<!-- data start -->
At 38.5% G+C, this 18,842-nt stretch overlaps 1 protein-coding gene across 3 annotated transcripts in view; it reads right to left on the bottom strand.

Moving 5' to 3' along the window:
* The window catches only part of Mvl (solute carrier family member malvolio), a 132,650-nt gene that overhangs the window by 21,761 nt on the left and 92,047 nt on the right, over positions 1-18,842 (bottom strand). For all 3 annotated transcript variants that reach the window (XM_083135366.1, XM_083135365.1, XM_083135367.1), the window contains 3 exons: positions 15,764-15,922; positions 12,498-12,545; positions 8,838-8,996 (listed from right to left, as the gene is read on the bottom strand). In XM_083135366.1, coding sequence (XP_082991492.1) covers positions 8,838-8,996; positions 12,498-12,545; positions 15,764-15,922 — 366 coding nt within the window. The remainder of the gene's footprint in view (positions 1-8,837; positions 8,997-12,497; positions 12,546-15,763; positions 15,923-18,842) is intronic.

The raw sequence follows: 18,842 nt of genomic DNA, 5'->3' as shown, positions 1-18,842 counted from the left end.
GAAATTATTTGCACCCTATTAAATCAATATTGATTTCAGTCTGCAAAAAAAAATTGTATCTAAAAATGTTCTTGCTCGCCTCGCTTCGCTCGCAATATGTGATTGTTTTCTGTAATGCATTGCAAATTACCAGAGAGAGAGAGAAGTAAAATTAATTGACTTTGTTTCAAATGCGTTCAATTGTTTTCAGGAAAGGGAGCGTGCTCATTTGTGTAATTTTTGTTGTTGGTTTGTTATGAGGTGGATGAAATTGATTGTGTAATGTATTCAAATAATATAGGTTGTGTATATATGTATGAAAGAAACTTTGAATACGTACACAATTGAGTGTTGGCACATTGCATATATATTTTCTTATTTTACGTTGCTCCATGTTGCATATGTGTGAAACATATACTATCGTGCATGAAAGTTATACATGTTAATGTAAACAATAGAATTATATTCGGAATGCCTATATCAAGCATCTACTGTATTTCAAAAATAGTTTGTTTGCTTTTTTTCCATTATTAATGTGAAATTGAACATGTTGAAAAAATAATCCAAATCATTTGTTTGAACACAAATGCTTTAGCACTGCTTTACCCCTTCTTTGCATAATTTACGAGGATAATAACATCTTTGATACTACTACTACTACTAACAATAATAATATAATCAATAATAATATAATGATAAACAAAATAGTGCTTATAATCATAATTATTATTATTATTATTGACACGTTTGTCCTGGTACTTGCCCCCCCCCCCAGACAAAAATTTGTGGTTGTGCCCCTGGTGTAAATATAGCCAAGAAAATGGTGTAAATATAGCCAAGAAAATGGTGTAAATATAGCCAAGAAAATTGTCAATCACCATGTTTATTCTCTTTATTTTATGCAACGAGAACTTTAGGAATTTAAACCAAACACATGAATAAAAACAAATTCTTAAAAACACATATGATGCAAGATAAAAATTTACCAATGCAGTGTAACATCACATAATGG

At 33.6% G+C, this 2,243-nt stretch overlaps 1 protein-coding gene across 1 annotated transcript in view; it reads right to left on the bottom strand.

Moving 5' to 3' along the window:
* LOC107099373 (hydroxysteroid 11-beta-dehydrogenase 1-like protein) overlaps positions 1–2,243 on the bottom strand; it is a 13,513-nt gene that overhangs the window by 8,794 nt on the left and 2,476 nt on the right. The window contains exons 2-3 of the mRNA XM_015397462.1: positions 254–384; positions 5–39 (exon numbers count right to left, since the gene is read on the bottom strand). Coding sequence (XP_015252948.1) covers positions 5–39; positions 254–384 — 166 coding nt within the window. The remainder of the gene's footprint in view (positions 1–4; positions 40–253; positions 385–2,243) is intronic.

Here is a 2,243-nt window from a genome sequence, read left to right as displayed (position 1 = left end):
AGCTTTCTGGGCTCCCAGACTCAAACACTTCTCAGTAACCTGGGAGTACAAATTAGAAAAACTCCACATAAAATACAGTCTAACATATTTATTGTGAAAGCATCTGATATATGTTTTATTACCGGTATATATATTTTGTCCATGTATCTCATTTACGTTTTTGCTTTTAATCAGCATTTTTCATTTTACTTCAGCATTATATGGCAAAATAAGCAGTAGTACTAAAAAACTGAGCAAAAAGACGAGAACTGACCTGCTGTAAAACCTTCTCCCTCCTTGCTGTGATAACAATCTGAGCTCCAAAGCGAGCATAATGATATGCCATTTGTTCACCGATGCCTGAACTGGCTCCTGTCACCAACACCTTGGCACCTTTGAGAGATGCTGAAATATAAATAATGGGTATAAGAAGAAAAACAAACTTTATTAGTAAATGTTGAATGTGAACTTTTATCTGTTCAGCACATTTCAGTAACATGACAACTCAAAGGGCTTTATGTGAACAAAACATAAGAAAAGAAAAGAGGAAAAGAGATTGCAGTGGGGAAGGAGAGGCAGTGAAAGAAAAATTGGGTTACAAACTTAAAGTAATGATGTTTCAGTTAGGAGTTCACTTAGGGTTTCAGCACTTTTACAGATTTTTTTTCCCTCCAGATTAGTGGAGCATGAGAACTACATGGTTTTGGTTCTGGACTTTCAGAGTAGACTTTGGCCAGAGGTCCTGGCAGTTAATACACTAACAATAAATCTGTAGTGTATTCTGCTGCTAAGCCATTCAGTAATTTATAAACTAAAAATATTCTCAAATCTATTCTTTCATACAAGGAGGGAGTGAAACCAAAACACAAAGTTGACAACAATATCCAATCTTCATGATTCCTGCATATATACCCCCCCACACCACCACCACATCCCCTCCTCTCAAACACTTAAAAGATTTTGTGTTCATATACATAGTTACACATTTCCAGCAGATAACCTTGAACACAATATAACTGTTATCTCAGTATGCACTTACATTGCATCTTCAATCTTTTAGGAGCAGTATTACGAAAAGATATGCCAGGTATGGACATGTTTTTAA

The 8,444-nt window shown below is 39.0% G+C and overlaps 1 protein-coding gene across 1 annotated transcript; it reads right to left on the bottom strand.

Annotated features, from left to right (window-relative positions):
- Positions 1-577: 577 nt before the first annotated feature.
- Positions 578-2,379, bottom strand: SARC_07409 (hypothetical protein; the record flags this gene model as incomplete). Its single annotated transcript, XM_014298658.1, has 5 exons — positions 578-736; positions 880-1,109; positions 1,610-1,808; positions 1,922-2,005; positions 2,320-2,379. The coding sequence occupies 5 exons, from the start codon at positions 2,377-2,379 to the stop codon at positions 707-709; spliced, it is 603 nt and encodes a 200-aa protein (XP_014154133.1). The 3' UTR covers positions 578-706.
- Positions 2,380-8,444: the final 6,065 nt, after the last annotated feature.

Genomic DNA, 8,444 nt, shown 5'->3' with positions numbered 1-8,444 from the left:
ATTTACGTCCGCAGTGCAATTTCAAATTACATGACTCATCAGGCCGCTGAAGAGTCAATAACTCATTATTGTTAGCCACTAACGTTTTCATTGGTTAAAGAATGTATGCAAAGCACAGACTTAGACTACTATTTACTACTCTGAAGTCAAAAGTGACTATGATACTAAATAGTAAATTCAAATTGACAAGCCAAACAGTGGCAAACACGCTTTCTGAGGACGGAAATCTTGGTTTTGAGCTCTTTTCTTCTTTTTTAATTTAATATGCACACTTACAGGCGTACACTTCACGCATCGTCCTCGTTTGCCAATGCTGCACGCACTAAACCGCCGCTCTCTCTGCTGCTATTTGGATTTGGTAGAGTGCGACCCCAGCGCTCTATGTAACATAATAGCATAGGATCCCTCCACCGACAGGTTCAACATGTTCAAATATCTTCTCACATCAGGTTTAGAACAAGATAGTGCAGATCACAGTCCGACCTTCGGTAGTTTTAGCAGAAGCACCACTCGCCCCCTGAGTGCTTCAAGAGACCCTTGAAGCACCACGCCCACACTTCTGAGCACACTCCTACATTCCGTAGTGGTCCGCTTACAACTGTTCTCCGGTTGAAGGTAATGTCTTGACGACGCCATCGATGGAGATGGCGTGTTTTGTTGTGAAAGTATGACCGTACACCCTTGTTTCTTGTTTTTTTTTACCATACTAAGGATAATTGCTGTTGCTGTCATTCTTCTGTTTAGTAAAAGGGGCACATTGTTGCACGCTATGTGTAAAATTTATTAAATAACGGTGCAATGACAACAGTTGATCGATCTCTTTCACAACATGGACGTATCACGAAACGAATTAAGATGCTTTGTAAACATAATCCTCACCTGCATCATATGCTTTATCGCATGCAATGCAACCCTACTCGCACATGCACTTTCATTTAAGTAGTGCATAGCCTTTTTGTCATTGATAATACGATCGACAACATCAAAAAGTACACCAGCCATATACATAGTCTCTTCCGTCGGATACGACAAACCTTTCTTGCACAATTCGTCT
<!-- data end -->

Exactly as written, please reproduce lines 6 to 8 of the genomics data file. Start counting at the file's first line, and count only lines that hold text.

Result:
At 33.6% G+C, this 2,243-nt stretch overlaps 1 protein-coding gene across 1 annotated transcript in view; it reads right to left on the bottom strand.

Moving 5' to 3' along the window:
* LOC107099373 (hydroxysteroid 11-beta-dehydrogenase 1-like protein) overlaps positions 1–2,243 on the bottom strand; it is a 13,513-nt gene that overhangs the window by 8,794 nt on the left and 2,476 nt on the right. The window contains exons 2-3 of the mRNA XM_015397462.1: positions 254–384; positions 5–39 (exon numbers count right to left, since the gene is read on the bottom strand). Coding sequence (XP_015252948.1) covers positions 5–39; positions 254–384 — 166 coding nt within the window. The remainder of the gene's footprint in view (positions 1–4; positions 40–253; positions 385–2,243) is intronic.